On second thought, hold on a minute. Government involvement in non-government matters all too often leads to problems. In Miami, this has spawned a conflict between soccer proponents and golfers when former soccer great David Beckham and his investor group set their sights on a city owned golf course as the location for a new professional soccer stadium. The issue centers upon what to do with city owned land. Both sides emotionally push their cause with all the logic and rationality of a hooligan fan after downing 8 pints or, shall we say, a weekend hacker who just hijacked the hospitality cart.
Some years ago, the Miami government developed a golf course and ever since has managed the Melreese public “country club”. A golf course is a bizarre endeavor for a municipality as it involves a great deal of land and resources that serve very few people. Additionally, golf courses are very expensive to maintain as greens must be groomed, fairways constantly mowed, fertilizer applied, a fleet of carts and other equipment must be maintained, etc. With the golf course subsidized by taxpayers, the situation is ripe for the ‘tragedy of the commons’. Golfers using this course may not be inclined to treat the course and facility with care as compared to a privately owned course where the public doesn’t pitch in to pay a portion of the golfer’s green fees.
In an ironic twist, it is the golfers who have cast themselves as poor, downtrodden children being steamrolled by the evil spouse of a Spice Girl, thus, tugging on the heart strings of the public. At the city commission meetings, the golf camp sent minority children to the podium exclaiming that the golf course “…is teaching them core values” and that without it, their well-being will be diminished. Wait a minute. Tiger Woods literally grew up on golf courses yet, as an adult, his now ex-wife still had to teach him core values using a 9 iron. One conjures up a vision of the golf kids standing on a Le Jeune Road traffic island, holding buckets along with handwritten signs saying, “Please help me pay my country club dues!”.
Advocates of the soccer stadium strung together a mostly incoherent argument before the City Commission crowds. One proponent told the audience that, “Soccer makes our city great!” while another counseled the Commission that Miami just needs professional soccer. Even Beckham himself addressed the government powerbrokers by saying that, “…a great city deserves the great, global sport”. Finally, another speaker told a packed meeting that, “Soccer helps fuel our community” – whatever that may mean. Not one of the futbol fanatics mentioned that Miami had a professional soccer team, the Fusion, from 1998-2001 and this sports franchise folded due to dismal attendance.
The Beckham Soccer Stadium bandwagon, unlike a Baseball billionaire, has vowed to use private funds to build the venue and, get this, pay property taxes. These are very commendable objectives as they place less of a burden on taxpayers. But alas, this is Miami. Beckham’s group has hired an aunt of one of the Miami City Commissioners. True to form, Commissioner Hardemon did not recuse himself from the stadium votes.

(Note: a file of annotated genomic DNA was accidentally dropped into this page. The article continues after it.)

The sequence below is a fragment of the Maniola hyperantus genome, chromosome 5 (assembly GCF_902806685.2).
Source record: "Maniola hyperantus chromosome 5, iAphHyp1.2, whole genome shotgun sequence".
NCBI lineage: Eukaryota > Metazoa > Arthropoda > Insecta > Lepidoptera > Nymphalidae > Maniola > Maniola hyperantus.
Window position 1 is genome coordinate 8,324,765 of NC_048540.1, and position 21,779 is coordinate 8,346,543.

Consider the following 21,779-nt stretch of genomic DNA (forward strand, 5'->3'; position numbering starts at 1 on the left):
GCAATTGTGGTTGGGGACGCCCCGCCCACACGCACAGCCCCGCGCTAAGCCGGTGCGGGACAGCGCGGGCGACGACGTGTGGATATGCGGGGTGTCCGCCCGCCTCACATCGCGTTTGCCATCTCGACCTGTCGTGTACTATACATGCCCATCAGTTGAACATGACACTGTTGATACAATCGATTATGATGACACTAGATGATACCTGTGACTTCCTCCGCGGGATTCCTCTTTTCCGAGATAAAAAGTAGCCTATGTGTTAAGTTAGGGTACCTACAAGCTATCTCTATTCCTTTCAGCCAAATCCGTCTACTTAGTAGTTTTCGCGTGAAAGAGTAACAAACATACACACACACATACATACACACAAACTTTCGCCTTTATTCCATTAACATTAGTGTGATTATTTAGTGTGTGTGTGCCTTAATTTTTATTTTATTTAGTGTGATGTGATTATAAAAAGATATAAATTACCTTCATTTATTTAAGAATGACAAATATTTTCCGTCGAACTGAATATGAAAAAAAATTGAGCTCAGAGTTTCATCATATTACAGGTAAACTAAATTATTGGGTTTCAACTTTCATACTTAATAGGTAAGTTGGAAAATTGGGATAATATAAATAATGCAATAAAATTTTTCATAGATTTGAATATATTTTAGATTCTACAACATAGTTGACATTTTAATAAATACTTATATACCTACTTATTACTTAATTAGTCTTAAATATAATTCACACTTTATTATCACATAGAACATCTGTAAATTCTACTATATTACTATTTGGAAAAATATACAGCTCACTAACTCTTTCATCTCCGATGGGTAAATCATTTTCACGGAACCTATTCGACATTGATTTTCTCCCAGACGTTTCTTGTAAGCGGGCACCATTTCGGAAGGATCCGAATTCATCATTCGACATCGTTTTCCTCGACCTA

Miami’s City Charter stipulates that the selling or leasing of public lands can only be done through a competitive bid process. This safeguard is in place, ostensibly, to protect the public from being ripped off. Unfortunately, the rules and timeline of the Major League Soccer organization do not allow sufficient time for a bid to be conducted. Thus, we protect the public’s interest unless we are in a hurry. Allowing the sale of the golf course land to the Beckham group without a bid requires amending the City Charter and this can only be done through a ballot initiative. The Commission must first vote to allow the ballot initiative to move forward and this vote is where the golf course proponents and the soccer stadium advocates have clashed. After a delay or two, the swing vote came in favor of the ballot initiative when Commissioner Ken Russell sided with soccer. Russell explained his vote by saying that he will have the power to demand a “living wage” for all workers involved with the stadium’s construction and those working on the property thereafter. Of course, “living wage” is a wage above the market rate meaning the stadium will cost more than it should and fewer workers will be employed than would otherwise be the case. If Mr. Russell possesses special powers to set wages above market rates, why stop in Miami? Russell’s sorcery can be aimed at Florida or the United States or the world. Clearly, this politician is on an upward trajectory through the ranks of economically ignorant government officials.
This mess all started with a city government getting into the golf course business. Miami can do the right thing by conducting a competitive bid to privatize the land then the marketplace will determine the land’s best use over time. If this is not fast enough for David Beckham, he can take his circus to another city (and take Ken Russell with him). If Beckham’s group were to win the competitive bid, so be it. If this enterprise puts forth a viable product without being subsidized by taxpayers, everyone wins. Then again, this is Miami.
by Steve Litton – Member of the County Executive Committee, Libertarian Party of Broward County